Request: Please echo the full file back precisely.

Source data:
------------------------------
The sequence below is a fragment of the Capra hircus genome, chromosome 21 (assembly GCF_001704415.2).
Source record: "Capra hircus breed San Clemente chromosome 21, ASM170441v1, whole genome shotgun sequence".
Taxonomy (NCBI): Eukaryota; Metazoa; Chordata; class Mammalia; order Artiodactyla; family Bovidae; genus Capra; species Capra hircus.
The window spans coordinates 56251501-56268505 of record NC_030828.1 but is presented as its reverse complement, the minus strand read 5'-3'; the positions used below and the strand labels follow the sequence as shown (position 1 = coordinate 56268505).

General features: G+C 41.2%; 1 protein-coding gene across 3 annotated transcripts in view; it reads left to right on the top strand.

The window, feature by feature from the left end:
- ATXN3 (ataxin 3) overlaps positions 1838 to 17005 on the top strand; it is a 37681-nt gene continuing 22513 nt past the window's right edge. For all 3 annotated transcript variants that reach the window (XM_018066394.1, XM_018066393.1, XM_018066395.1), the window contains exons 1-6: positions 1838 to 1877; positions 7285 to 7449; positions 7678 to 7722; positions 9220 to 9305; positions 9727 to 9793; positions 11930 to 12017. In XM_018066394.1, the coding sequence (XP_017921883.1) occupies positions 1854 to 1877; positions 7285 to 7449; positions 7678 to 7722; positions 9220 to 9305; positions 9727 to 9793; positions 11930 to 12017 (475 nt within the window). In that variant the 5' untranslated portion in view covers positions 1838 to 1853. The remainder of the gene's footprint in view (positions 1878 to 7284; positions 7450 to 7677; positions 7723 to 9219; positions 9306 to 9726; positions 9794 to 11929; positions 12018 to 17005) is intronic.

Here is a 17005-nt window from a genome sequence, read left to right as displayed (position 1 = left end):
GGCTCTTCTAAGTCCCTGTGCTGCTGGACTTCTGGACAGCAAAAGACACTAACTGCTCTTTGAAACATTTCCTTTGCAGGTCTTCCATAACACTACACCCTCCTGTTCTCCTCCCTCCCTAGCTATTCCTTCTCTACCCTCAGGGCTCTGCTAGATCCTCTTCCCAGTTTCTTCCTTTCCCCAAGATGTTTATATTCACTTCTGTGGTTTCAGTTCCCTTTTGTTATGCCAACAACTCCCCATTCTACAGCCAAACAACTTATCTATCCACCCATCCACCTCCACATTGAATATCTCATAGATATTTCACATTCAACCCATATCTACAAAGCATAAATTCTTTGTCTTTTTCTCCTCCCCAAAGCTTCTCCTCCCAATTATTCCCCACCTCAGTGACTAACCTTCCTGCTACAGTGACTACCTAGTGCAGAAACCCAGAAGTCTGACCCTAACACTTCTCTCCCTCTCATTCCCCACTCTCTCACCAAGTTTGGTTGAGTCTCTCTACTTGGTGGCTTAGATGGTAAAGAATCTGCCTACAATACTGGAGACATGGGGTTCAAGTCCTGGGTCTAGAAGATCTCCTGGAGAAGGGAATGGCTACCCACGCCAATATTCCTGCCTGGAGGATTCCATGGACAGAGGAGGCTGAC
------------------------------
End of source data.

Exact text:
The sequence below is a fragment of the Capra hircus genome, chromosome 21 (assembly GCF_001704415.2).
Source record: "Capra hircus breed San Clemente chromosome 21, ASM170441v1, whole genome shotgun sequence".
Taxonomy (NCBI): Eukaryota; Metazoa; Chordata; class Mammalia; order Artiodactyla; family Bovidae; genus Capra; species Capra hircus.
The window spans coordinates 56251501-56268505 of record NC_030828.1 but is presented as its reverse complement, the minus strand read 5'-3'; the positions used below and the strand labels follow the sequence as shown (position 1 = coordinate 56268505).

General features: G+C 41.2%; 1 protein-coding gene across 3 annotated transcripts in view; it reads left to right on the top strand.

The window, feature by feature from the left end:
- ATXN3 (ataxin 3) overlaps positions 1838 to 17005 on the top strand; it is a 37681-nt gene continuing 22513 nt past the window's right edge. For all 3 annotated transcript variants that reach the window (XM_018066394.1, XM_018066393.1, XM_018066395.1), the window contains exons 1-6: positions 1838 to 1877; positions 7285 to 7449; positions 7678 to 7722; positions 9220 to 9305; positions 9727 to 9793; positions 11930 to 12017. In XM_018066394.1, the coding sequence (XP_017921883.1) occupies positions 1854 to 1877; positions 7285 to 7449; positions 7678 to 7722; positions 9220 to 9305; positions 9727 to 9793; positions 11930 to 12017 (475 nt within the window). In that variant the 5' untranslated portion in view covers positions 1838 to 1853. The remainder of the gene's footprint in view (positions 1878 to 7284; positions 7450 to 7677; positions 7723 to 9219; positions 9306 to 9726; positions 9794 to 11929; positions 12018 to 17005) is intronic.

Here is a 17005-nt window from a genome sequence, read left to right as displayed (position 1 = left end):
GGCTCTTCTAAGTCCCTGTGCTGCTGGACTTCTGGACAGCAAAAGACACTAACTGCTCTTTGAAACATTTCCTTTGCAGGTCTTCCATAACACTACACCCTCCTGTTCTCCTCCCTCCCTAGCTATTCCTTCTCTACCCTCAGGGCTCTGCTAGATCCTCTTCCCAGTTTCTTCCTTTCCCCAAGATGTTTATATTCACTTCTGTGGTTTCAGTTCCCTTTTGTTATGCCAACAACTCCCCATTCTACAGCCAAACAACTTATCTATCCACCCATCCACCTCCACATTGAATATCTCATAGATATTTCACATTCAACCCATATCTACAAAGCATAAATTCTTTGTCTTTTTCTCCTCCCCAAAGCTTCTCCTCCCAATTATTCCCCACCTCAGTGACTAACCTTCCTGCTACAGTGACTACCTAGTGCAGAAACCCAGAAGTCTGACCCTAACACTTCTCTCCCTCTCATTCCCCACTCTCTCACCAAGTTTGGTTGAGTCTCTCTACTTGGTGGCTTAGATGGTAAAGAATCTGCCTACAATACTGGAGACATGGGGTTCAAGTCCTGGGTCTAGAAGATCTCCTGGAGAAGGGAATGGCTACCCACGCCAATATTCCTGCCTGGAGGATTCCATGGACAGAGGAGGCTGAC